The Department of Justice ended a Trump-era case quota for immigration judges, CNN Politics reported on Wednesday.
Judges said the Trump administration’s quota policy prioritized moving through cases quickly rather than due process for all immigrants and wasn’t fair, according to documents obtained by CNN. Immigration judges are tasked with moving through a 1.5 million case backlog, and case quotas didn’t necessarily make a difference in how quickly cases were processed, CNN reported.
Facebook’s Oversight Board issued a transparency report Thursday scolding the tech giant for concealing details of its content review process and demanding more transparency.
The report criticized Facebook for failing to disclose the existence of its “cross-check” content review system, the details of which were leaked to The Wall Street Journal by Frances Haugen and published in September. The cross-check system applies different moderation standards to accounts belonging to celebrities or other popular accounts, which Facebook did not disclose when asked.
Cuba officially signed on to a Chinese energy pact on Monday, strengthening President Xi Jinping’s relationship with Latin America at a time when the U.S. has warned that China’s influence is increasing in the region, Havana Live reported.
The House of Representatives voted Thursday to hold former Trump White House advisor Steve Bannon in criminal contempt of Congress following his refusal to cooperate with the House’s investigation of the Jan. 6 Capitol breach.
The resolution passed largely along party lines in a vote of 229-202, with nine Republicans voting in favor of the bill.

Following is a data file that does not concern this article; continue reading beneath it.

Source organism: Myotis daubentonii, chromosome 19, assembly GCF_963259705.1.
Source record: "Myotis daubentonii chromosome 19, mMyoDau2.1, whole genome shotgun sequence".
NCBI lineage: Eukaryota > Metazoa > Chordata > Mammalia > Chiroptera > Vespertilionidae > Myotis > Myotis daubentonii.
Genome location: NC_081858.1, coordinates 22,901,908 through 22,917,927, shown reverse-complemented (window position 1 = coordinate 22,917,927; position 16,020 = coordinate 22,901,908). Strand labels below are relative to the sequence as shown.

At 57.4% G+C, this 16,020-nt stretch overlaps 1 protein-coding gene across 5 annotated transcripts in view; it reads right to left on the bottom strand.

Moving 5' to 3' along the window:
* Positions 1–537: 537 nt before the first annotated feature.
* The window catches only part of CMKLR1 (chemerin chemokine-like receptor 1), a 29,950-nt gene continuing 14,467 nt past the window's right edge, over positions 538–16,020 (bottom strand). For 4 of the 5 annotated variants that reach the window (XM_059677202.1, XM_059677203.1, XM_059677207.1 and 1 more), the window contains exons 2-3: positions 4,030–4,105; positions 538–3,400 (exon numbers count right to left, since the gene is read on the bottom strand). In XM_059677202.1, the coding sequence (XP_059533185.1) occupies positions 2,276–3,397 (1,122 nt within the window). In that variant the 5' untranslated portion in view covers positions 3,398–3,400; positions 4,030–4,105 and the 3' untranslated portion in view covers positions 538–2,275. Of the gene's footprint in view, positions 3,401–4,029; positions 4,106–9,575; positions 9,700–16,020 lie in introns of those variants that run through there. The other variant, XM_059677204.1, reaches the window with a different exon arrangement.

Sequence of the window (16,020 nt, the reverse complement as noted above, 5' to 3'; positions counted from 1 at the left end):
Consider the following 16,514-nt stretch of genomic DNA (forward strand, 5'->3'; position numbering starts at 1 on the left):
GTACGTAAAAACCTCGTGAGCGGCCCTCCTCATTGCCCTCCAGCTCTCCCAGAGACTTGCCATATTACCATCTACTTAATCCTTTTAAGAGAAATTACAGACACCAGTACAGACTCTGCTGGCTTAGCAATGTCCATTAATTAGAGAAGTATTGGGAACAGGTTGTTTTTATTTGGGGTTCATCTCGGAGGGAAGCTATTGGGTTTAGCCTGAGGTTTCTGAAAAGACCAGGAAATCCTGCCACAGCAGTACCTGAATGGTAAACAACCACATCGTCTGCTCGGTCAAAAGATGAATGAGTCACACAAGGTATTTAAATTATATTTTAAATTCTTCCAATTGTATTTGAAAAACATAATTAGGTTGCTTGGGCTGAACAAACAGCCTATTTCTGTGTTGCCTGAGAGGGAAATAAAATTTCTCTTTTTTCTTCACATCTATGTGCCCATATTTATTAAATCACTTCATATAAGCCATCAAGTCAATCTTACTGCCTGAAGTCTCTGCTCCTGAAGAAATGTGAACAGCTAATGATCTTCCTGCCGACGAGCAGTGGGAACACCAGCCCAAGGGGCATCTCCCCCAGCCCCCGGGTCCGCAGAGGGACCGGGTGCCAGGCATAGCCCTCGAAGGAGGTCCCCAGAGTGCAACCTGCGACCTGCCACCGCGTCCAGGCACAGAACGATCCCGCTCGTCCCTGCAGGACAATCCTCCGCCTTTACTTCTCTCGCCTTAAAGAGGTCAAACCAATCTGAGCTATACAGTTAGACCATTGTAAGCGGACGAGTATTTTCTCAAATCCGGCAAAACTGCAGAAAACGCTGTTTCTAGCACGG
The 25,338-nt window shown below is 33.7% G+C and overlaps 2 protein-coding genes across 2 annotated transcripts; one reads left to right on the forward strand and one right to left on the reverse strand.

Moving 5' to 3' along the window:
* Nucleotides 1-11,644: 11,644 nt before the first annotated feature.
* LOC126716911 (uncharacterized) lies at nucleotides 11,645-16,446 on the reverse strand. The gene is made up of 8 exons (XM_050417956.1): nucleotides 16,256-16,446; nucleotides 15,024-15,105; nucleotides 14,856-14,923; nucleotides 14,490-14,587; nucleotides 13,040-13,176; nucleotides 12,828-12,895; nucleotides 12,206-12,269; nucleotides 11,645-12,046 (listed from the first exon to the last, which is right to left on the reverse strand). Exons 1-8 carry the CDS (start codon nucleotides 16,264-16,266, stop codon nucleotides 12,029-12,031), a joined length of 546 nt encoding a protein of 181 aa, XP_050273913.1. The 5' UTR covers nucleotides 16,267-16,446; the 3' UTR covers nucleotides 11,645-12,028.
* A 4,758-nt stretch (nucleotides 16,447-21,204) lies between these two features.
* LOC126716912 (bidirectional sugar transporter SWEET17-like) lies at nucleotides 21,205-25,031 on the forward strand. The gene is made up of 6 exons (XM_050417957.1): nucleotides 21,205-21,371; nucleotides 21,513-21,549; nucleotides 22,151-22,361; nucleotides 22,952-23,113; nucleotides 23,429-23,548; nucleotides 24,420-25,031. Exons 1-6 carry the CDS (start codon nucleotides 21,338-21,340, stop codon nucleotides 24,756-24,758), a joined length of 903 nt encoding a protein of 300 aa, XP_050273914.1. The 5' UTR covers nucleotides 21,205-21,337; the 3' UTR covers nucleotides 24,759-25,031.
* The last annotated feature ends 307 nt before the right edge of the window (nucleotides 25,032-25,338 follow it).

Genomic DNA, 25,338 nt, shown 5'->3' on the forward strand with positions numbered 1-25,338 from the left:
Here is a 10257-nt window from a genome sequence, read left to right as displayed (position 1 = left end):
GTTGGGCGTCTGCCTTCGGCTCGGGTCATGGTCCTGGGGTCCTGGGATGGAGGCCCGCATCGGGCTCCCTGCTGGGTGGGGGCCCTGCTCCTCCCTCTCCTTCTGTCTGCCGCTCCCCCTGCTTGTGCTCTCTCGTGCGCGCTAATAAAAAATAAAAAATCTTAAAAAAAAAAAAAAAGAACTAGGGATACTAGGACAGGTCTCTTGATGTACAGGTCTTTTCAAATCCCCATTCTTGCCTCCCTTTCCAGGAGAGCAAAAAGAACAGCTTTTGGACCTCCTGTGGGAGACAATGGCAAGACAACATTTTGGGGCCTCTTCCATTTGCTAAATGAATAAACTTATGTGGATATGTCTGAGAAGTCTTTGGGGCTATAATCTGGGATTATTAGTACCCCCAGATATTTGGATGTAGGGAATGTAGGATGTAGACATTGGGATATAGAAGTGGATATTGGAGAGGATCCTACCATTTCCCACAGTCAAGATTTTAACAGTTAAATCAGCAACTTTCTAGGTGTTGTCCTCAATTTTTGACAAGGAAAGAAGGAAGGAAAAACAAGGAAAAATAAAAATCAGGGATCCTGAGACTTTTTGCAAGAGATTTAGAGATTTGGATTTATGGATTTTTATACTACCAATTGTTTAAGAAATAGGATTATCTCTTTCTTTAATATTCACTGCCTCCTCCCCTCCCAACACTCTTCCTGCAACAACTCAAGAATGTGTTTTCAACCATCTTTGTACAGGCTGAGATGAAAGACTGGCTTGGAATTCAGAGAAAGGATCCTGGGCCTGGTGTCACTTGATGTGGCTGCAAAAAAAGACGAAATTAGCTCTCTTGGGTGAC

The number of Americans who filed new unemployment claims decreased to 290,000 last week as employers attempt to hold onto workers amid struggles with inflation, supply chain disruptions and labor shortages.
The Bureau of Labor Statistics figure released Thursday shows a 6,000 claim decrease in the number of new jobless claims compared to the week ending on Oct. 9, when jobless claims dipped below 300,000 for the first time since March 2020.
On Feb. 29, 2020, the U.S. and the Taliban signed the Doha Agreement, which set conditions for an American military withdrawal from Afghanistan. A few days later, then-President Donald Trump picked up the phone to call Taliban leader Abdul Ghani Baradar. On that call, Trump explained to Baradar in no uncertain terms that, if he and his men didn’t fulfill the agreement, which included a pledge not to attack U.S. forces, the Taliban would suffer dearly. Not a single U.S. soldier was killed in combat in Afghanistan for the rest of Trump’s presidency.
Students as young as five years old may still need to wear masks in school after the COVID-19 vaccine is approved for children ages 5-11, Centers for Disease Control and Prevention (CDC) Director Rochelle Walensky said in a White House briefing Wednesday. Walensky did not discuss if or when children would not be required to wear masks in school.